With an autonomous vehicle, however, if the car is operating as designed (thereby not implicating traditional notion’s of products liability) it is far more difficult to construct a profile of negligence. Should the standard of care be higher or lower than that of an ordinary person? Is it even possible for a robot to act negligently when it engineers intentionally programed it to make a specific decision? Moreover, is it reasonable, or even desirable, for a computer to make the self-sacrifice choice? Perhaps because of how difficult these questions are, most scholars of the law surrounding autonomous vehicles propose that strict liability and a broad insurance scheme is the most realistic solution to address this emerging technology.

As per usual, Dr. Bull did not confront these difficult questions. Instead, he invited the jurors on a field trip to test out Ejetto’s self-driving car for themselves. He also orchestrated a near accident to convince Ejetto’s founder to testify at the trial. These unconventional methods work, such that Dr. Bull ultimately convinces the jury to find Ejetto not liable, and identifies the greedy programmer responsible for Adam’s death. And just like that, Dr. Bull wraps-up (perhaps, just a bit too nicely) another week’s work.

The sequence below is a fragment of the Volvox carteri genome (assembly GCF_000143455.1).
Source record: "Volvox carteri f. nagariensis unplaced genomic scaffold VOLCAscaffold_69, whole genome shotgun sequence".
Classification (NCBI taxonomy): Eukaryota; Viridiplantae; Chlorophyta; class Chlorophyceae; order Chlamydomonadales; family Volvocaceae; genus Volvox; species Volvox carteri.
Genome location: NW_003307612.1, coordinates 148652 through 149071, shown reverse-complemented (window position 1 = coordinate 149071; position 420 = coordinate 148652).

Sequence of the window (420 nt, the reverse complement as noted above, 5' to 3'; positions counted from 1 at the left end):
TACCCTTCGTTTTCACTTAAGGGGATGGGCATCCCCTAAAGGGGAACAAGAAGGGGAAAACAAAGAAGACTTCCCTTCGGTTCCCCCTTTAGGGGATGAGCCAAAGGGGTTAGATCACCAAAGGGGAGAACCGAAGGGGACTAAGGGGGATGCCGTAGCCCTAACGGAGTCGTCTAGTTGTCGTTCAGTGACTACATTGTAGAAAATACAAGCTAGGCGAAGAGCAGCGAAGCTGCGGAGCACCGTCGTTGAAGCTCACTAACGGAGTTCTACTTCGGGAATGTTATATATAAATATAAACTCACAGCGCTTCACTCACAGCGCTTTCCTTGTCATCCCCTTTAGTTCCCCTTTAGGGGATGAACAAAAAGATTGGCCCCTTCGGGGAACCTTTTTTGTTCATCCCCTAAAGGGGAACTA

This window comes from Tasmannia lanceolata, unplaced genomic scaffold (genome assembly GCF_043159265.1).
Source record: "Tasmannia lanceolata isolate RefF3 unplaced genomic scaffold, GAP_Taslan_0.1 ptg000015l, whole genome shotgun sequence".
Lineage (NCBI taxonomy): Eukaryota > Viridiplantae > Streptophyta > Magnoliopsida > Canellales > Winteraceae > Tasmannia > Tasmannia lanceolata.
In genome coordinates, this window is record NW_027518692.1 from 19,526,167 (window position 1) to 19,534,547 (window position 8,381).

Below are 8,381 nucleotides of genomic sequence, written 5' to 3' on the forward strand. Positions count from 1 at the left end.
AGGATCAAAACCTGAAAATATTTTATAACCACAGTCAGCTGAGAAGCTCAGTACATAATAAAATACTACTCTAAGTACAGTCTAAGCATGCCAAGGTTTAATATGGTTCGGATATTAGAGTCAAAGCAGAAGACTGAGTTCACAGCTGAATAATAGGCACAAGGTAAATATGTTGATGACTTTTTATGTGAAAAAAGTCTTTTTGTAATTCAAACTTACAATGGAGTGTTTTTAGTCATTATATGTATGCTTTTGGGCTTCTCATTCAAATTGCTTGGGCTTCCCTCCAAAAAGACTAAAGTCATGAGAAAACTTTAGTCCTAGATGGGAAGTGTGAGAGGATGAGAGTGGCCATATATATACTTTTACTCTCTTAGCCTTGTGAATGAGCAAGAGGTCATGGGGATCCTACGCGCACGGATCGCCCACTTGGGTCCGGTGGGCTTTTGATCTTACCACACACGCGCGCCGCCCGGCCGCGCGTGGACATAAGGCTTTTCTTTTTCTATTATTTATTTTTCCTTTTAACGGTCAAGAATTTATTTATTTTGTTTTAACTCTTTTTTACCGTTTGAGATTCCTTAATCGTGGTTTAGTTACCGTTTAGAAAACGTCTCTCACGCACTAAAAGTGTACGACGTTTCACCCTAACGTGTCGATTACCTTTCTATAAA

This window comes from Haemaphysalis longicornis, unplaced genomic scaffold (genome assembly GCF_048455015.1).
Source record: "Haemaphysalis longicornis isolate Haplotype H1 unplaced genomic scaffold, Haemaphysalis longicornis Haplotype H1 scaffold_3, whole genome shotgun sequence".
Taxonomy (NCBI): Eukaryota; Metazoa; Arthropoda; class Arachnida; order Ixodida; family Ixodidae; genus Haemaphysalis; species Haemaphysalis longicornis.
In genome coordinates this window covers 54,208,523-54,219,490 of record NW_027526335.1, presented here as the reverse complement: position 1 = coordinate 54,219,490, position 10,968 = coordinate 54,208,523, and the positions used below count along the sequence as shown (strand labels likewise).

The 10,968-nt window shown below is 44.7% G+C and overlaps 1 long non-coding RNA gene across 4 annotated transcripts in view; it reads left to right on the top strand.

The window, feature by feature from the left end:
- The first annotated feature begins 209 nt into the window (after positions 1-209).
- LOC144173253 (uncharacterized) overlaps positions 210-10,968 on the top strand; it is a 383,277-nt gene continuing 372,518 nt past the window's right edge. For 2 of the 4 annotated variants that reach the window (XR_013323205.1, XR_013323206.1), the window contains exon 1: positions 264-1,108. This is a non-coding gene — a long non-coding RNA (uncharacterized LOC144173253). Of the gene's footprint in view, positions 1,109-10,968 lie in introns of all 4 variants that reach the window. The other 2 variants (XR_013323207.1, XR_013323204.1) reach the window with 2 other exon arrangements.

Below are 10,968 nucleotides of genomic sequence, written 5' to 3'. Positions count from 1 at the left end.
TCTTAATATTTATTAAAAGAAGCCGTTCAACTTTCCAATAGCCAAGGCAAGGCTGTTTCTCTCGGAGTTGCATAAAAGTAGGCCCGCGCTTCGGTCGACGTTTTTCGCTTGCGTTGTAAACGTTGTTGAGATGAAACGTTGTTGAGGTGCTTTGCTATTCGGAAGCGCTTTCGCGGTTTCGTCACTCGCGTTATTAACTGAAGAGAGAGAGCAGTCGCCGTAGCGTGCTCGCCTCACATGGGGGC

Steve Susman serves as Executive Director for the Civil Jury Project at NYU School of Law. Forty years ago, he founded Susman Godfrey, the country’s first commercial litigation boutique, specializing in representing plaintiffs on a contingent fee basis in complex business disputes including antitrust and securities fraud class actions. Most recently, he has been on a crusade to save jury trials in civil cases. He is an adjunct professor at NYU and teaches a course entitled “How to Try a Jury Case Intelligently,” where his students put into practice procedures to make jury trials less expensive and more comprehensible.

Richard Jolly serves as Research Fellow for the Civil Jury Project at NYU School of Law. He earned his J.D., magna cum laude, from the University of Michigan Law School, where he served as a contributing editor for the University of Michigan Journal of Law Reform. Before coming to NYU, Richard worked as a summer associate at Irell & Manella in Los Angeles, California and clerked for the Honorable Deborah L. Cook of the Sixth Circuit in Akron, Ohio.

Dr. Bull and his team returned from vacation to tackle a deadly accident involving a self-driving car. Ejetto, an autonomous vehicle manufacturer, was just weeks away from launching their new car operated by an anthropomorphized program called E.J. One night during a test, an engineer named Adam was run over and killed by the car. Adam’s widow sued Ejetto claiming that the company was negligent and seeking damages that would bankrupt the company. Ejetto claims that Adam was careless, showing up late to work and skipping security protocols, which caused E.J. to malfunction. Dr. Bull takes the case because he believes that Ejetto’s founder is a promising genius with the potential to change the world.